Rice's formula

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In probability theory, Rice's formula counts the average number of times an ergodic stationary process X(t) per unit time crosses a fixed level u.[1] Adler and Taylor describe the result as "one of the most important results in the applications of smooth stochastic processes."[2] The formula is often used in engineering.[3]

History[edit]

The formula was published by Stephen O. Rice in 1944,[4] having previously been discussed in his 1936 note entitled "Singing Transmission Lines."[5][6]

Formula[edit]

Write Du for the number of times the ergodic stationary stochastic process X(t) takes the value u in a unit of time (i.e. t ∈ [0,1]). Then Rice's formula states that

where p(x,x') is the joint probability density of the X(t) and its mean-square derivative X'(t).[7]

If the process X(t) is a Gaussian process and u = 0 then the formula simplifies significantly to give[7][8]

where ρ'' is the second derivative of the normalised autocorrelation of X(t) at 0.

Uses[edit]

Rice's formula can be used to approximate an excursion probability[9]

as for large values of u the probability that there is a level crossing is approximately the probability of reaching that level.

References[edit]

  1. ^ Rychlik, I. (2000). "On Some Reliability Applications of Rice's Formula for the Intensity of Level Crossings". Extremes. Kluwer Academic Publishers. 3 (4): 331–348. doi:10.1023/A:1017942408501.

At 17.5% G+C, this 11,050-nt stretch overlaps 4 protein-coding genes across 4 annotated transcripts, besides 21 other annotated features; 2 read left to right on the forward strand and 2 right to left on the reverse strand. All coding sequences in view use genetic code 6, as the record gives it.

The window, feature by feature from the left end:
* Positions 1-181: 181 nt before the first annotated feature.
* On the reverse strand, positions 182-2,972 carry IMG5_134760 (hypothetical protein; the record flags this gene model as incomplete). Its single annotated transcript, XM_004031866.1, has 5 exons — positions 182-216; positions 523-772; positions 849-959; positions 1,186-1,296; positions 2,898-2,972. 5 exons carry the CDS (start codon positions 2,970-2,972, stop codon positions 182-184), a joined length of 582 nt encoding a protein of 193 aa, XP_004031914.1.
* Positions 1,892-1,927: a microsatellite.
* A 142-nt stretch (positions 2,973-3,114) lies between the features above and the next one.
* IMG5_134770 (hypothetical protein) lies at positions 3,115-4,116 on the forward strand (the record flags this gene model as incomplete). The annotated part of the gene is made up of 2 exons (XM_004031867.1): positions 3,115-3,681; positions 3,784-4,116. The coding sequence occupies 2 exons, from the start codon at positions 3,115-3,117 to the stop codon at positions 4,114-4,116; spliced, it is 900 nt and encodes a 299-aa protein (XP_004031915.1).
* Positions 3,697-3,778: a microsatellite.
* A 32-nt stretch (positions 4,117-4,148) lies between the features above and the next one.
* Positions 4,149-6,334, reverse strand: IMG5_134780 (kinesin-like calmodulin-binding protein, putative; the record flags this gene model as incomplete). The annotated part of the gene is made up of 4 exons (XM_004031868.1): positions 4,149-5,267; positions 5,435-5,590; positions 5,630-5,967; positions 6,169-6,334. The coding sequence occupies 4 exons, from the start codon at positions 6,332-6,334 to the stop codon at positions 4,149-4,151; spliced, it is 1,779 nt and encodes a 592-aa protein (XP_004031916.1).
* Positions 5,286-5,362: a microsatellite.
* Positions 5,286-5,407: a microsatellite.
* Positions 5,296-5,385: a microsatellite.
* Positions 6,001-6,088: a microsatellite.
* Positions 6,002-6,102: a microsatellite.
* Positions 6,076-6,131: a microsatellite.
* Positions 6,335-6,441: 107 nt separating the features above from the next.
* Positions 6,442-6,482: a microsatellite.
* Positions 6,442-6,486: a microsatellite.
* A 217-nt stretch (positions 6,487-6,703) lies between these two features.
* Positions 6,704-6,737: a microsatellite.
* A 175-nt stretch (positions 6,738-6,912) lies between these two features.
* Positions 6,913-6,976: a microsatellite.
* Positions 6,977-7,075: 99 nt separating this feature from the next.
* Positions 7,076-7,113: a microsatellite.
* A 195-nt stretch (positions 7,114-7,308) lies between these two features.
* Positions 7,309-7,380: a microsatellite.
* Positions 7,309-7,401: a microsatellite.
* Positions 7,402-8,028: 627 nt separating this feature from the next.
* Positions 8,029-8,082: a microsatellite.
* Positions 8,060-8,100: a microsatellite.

2. ^ Adler, Robert J.; Taylor, Jonathan E. (2007). "Random Fields and Geometry". Springer Monographs in Mathematics. doi:10.1007/978-0-387-48116-6. ISBN 978-0-387-48112-8. 
  3. ^ Grigoriu, Mircea (2002). Stochastic Calculus: Applications in Science and Engineering. p. 166. ISBN 978-0-817-64242-6. 
  4. ^ Rice, S. O. (1944). "Mathematical analysis of random noise" (PDF). Bell System Tech. J. 23: 282–332. 
  5. ^ Rainal, A. J. (1988). "Origin of Rice's formula". IEEE Transactions on Information Theory. 34 (6): 1383–1387. doi:10.1109/18.21276. 
  6. ^ Borovkov, K.; Last, G. (2012). "On Rice's formula for stationary multivariate piecewise smooth processes". Journal of Applied Probability. 49 (2): 351. doi:10.1239/jap/1339878791. 
  7. ^ a b Barnett, J. T. (2001). "Zero-Crossings of Random Processes with Application to Estimation Detection". In Marvasti, Farokh A. Nonuniform Sampling: Theory and Practice. Springer. ISBN 0306464454. 
  8. ^ Ylvisaker, N. D. (1965). "The Expected Number of Zeros of a Stationary Gaussian Process". The Annals of Mathematical Statistics. 36 (3): 1043. doi:10.1214/aoms/1177700077. 
  9. ^ Adler, Robert J.; Taylor, Jonathan E. (2007). "Excursion Probabilities". Random Fields and Geometry. Springer Monographs in Mathematics. pp. 75–76. doi:10.1007/978-0-387-48116-6_4. ISBN 978-0-387-48112-8.